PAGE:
A&P 8 - Chapter 8: Nervous System Chapter Three...

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Chapter 8: Nervous System Chapter 8: Nervous System Three specific functions that work to maintain homeostasis: Sensory input: receptors in the skin and organs respond to external and internal stimuli. Integration: brain and spinal cord interpret the data received from sensory receptors and signal the appropriate nerve responses. Motor output: nerve impulses from the brain and spinal cord are sent to effectors , which are muscles, glands, and organs.
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Nervous System Nervous System Divisions of the Nervous System Central nervous system (CNS) Brain Spinal cord Peripheral nervous system (PNS) – includes all the cranial and spinal nerves Afferent (sensory) division Efferent (motor) division
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Nervous System Nervous System
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Nervous System Nervous System
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Nervous System Nervous System
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Types of Neurons Types of Neurons Motor neurons: take nerve impulses from the CNS to muscles, organs, or glands, where they stimulate muscle contraction, glands to secrete, and organs to function. These neurons are classified as multipolar (many dendrites and a single axon).
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Types of Neurons Types of Neurons Sensory neurons: take nerve impulses from sensory receptors to the CNS. These are unipolar (a single extension from the cell body that divides into a branch that goes to the dendrite and axon).
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Types of Neurons Types of Neurons Interneurons: known as associated neurons, they are entirely within the CNS and convey nerve impulses between from sensory to motor neurons from one side of the spinal cord to the other. Interneuron
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Neuron Structure Neuron Structure Cell body – contains nucleus and other organelles Dendrite – receive signals from sensory receptors or other neurons Axon Conducts nerve signals away from cell body Nerve – bundle of parallel axons in the PNS Tract – bundle of parallel axons in the CNS May be covered by myelin (lipid coating) Formed by Schwann cells or neurolemmocytes in PNS Formed by oligodendrocytes in CNS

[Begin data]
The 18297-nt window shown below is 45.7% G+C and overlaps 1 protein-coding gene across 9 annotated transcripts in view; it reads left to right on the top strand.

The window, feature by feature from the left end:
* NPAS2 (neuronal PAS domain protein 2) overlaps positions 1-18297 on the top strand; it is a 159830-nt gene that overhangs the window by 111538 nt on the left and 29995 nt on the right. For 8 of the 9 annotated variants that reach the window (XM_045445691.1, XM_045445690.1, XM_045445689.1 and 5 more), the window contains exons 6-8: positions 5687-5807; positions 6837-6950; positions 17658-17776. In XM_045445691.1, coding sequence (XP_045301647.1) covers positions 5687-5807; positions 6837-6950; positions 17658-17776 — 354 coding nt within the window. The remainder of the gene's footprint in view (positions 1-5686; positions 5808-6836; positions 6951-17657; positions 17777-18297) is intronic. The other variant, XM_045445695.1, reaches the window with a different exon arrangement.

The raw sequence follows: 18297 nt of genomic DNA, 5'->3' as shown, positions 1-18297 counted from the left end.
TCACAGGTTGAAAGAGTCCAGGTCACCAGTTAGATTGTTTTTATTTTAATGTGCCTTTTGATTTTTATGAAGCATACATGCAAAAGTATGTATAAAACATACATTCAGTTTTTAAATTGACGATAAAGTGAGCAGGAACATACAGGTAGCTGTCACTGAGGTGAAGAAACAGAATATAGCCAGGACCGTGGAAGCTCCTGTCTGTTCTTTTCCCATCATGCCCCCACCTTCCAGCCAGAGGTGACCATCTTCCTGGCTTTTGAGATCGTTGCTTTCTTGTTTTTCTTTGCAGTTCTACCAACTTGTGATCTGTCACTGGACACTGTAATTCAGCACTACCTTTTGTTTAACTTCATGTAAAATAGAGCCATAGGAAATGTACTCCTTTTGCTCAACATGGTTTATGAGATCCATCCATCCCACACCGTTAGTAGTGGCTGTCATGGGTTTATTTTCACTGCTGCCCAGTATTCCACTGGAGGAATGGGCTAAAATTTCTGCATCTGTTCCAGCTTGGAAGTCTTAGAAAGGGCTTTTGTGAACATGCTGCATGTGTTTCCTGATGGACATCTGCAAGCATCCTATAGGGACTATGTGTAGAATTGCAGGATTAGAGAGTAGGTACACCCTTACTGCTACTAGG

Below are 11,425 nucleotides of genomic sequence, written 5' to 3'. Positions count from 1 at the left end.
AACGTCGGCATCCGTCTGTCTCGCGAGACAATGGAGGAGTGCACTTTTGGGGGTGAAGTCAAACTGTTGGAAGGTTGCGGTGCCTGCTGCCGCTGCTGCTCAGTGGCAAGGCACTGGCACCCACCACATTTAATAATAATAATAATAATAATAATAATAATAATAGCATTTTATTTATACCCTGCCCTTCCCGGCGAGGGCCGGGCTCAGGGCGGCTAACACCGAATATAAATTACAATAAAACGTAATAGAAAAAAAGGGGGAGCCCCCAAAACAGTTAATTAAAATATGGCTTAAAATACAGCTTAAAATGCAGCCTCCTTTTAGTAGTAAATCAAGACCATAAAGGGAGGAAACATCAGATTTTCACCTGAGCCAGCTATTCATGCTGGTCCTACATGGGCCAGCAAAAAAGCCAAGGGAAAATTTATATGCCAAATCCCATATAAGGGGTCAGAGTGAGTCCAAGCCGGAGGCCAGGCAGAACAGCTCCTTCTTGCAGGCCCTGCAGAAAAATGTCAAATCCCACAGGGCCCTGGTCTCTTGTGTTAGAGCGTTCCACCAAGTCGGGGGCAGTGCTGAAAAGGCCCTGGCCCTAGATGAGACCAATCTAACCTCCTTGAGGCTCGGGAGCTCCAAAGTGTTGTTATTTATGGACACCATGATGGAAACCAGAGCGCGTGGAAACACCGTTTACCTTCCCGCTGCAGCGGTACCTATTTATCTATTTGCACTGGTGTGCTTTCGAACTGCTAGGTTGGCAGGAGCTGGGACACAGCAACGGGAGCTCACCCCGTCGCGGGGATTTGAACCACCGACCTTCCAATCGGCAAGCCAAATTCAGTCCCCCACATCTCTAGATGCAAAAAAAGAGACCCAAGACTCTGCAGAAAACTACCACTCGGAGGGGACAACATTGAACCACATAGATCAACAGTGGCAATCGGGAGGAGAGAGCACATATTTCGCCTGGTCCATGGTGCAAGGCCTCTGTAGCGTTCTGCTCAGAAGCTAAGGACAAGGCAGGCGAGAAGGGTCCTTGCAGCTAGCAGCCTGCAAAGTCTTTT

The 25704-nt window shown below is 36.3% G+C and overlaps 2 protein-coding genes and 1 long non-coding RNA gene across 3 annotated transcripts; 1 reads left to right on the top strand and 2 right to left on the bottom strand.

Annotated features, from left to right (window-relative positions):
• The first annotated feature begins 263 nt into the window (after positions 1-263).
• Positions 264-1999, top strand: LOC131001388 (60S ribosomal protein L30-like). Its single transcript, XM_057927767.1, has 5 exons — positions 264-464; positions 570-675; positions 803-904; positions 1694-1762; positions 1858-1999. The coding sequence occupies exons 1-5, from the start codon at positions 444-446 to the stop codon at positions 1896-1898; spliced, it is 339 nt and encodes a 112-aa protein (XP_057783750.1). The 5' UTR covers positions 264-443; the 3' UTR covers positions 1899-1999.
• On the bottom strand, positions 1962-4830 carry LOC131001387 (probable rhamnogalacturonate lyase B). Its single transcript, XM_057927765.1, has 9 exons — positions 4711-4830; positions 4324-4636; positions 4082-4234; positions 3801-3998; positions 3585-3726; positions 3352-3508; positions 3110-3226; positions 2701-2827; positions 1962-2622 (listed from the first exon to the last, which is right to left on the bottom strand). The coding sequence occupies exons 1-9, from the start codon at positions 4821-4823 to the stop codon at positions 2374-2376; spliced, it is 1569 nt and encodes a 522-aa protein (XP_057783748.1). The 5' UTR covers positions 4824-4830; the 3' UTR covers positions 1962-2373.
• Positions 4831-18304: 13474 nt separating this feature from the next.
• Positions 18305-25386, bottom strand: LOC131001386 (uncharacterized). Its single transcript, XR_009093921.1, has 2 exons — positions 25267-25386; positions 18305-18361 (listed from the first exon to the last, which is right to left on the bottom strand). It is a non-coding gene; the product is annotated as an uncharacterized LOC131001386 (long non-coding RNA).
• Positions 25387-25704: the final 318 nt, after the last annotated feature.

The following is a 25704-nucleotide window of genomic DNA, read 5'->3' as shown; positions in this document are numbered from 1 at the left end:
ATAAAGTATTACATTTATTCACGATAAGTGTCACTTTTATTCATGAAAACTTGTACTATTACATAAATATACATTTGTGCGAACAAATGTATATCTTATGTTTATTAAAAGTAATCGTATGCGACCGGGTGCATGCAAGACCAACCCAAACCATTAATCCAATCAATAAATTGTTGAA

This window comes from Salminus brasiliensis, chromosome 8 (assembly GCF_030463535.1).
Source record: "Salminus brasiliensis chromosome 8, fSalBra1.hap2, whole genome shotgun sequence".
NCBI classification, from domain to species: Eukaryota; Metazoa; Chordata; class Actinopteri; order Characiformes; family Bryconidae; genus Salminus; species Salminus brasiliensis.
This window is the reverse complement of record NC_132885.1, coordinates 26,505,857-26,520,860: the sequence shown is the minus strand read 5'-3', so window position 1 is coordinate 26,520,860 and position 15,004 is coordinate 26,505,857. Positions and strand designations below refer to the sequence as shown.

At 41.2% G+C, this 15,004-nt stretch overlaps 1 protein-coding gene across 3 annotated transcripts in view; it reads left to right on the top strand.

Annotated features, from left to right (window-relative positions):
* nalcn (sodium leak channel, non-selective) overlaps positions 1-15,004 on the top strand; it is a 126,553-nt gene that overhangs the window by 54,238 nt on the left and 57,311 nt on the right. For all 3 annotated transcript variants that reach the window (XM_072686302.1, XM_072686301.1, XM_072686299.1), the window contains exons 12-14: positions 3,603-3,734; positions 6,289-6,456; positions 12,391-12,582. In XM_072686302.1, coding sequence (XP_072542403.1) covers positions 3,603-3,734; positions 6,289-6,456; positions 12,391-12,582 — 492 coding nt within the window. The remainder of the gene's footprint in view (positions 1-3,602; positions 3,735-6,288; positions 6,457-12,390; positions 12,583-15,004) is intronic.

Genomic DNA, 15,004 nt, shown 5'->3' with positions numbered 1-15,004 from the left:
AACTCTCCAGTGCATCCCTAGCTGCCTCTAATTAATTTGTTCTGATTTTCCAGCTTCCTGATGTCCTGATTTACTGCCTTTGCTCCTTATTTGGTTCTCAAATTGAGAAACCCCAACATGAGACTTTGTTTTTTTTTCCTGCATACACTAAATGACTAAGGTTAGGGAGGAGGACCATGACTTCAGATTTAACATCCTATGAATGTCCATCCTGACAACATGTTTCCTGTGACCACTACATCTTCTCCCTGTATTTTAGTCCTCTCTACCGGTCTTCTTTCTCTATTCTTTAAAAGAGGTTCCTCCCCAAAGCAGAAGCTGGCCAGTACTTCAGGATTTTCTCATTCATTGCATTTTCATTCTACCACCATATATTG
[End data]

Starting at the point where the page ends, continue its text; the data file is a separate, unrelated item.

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Nerve Signal Conduction Nerve Signal Conduction Resting potential Neuron possesses potential energy The cell membrane is polarized positively charged outside the cell negatively charged inside Action potential Process of conduction of nerve signals Occurs in the axons Begins with a stimulus Channels in the cell membrane opens and sodium ions rush into the cell ( depolarization ) Sodium channels close and the cell repolarizes
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Nerve Signal Conduction Nerve Signal Conduction Conduction of action potentials (APs) In unmyelinated axons Slow (~1 meter/second) Each section of the axon must be stimulated In myelinated axons Called saltatory conduction An AP at one node of Ranvier can “jump” over myelinated portion of axon Much faster (>100 meters/second) Is an all-or-none event Refractory period Axon cannot conduct an AP Ensures one-way direction of an impulse
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Nerve Signal Conduction Nerve Signal Conduction
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Nerve Signal Conduction Nerve Signal Conduction
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This note was uploaded on 11/26/2011 for the course PHY 220 taught by Professor Thomas during the Summer '10 term at N.C. State.

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A&P 8 - Chapter 8: Nervous System Chapter Three...

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